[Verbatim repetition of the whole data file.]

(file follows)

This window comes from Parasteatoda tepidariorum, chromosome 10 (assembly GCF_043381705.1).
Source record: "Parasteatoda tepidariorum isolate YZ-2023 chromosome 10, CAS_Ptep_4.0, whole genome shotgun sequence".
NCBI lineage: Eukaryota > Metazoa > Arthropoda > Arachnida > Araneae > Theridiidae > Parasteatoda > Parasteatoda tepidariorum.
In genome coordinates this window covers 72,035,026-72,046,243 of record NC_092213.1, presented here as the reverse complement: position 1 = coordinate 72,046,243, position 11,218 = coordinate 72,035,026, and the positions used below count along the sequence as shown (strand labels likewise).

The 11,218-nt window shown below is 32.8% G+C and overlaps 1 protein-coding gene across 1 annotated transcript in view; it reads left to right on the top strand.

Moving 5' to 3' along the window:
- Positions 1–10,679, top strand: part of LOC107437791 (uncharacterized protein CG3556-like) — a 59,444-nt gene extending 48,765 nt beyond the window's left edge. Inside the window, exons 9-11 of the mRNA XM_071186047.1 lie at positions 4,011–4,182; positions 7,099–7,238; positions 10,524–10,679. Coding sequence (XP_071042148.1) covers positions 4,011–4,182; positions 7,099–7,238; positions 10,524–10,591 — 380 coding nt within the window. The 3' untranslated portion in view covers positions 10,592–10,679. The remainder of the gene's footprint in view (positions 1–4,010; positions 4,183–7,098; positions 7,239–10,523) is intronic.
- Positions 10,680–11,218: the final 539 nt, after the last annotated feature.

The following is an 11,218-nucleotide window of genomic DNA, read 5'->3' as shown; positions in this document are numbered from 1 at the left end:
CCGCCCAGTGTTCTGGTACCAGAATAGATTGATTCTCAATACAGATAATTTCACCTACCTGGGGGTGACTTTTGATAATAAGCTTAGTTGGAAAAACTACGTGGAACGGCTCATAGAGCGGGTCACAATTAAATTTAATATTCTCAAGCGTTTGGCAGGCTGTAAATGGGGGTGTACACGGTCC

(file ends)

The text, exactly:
This window comes from Parasteatoda tepidariorum, chromosome 10 (assembly GCF_043381705.1).
Source record: "Parasteatoda tepidariorum isolate YZ-2023 chromosome 10, CAS_Ptep_4.0, whole genome shotgun sequence".
NCBI lineage: Eukaryota > Metazoa > Arthropoda > Arachnida > Araneae > Theridiidae > Parasteatoda > Parasteatoda tepidariorum.
In genome coordinates this window covers 72,035,026-72,046,243 of record NC_092213.1, presented here as the reverse complement: position 1 = coordinate 72,046,243, position 11,218 = coordinate 72,035,026, and the positions used below count along the sequence as shown (strand labels likewise).

The 11,218-nt window shown below is 32.8% G+C and overlaps 1 protein-coding gene across 1 annotated transcript in view; it reads left to right on the top strand.

Moving 5' to 3' along the window:
- Positions 1–10,679, top strand: part of LOC107437791 (uncharacterized protein CG3556-like) — a 59,444-nt gene extending 48,765 nt beyond the window's left edge. Inside the window, exons 9-11 of the mRNA XM_071186047.1 lie at positions 4,011–4,182; positions 7,099–7,238; positions 10,524–10,679. Coding sequence (XP_071042148.1) covers positions 4,011–4,182; positions 7,099–7,238; positions 10,524–10,591 — 380 coding nt within the window. The 3' untranslated portion in view covers positions 10,592–10,679. The remainder of the gene's footprint in view (positions 1–4,010; positions 4,183–7,098; positions 7,239–10,523) is intronic.
- Positions 10,680–11,218: the final 539 nt, after the last annotated feature.

The following is an 11,218-nucleotide window of genomic DNA, read 5'->3' as shown; positions in this document are numbered from 1 at the left end:
CCGCCCAGTGTTCTGGTACCAGAATAGATTGATTCTCAATACAGATAATTTCACCTACCTGGGGGTGACTTTTGATAATAAGCTTAGTTGGAAAAACTACGTGGAACGGCTCATAGAGCGGGTCACAATTAAATTTAATATTCTCAAGCGTTTGGCAGGCTGTAAATGGGGGTGTACACGGTCC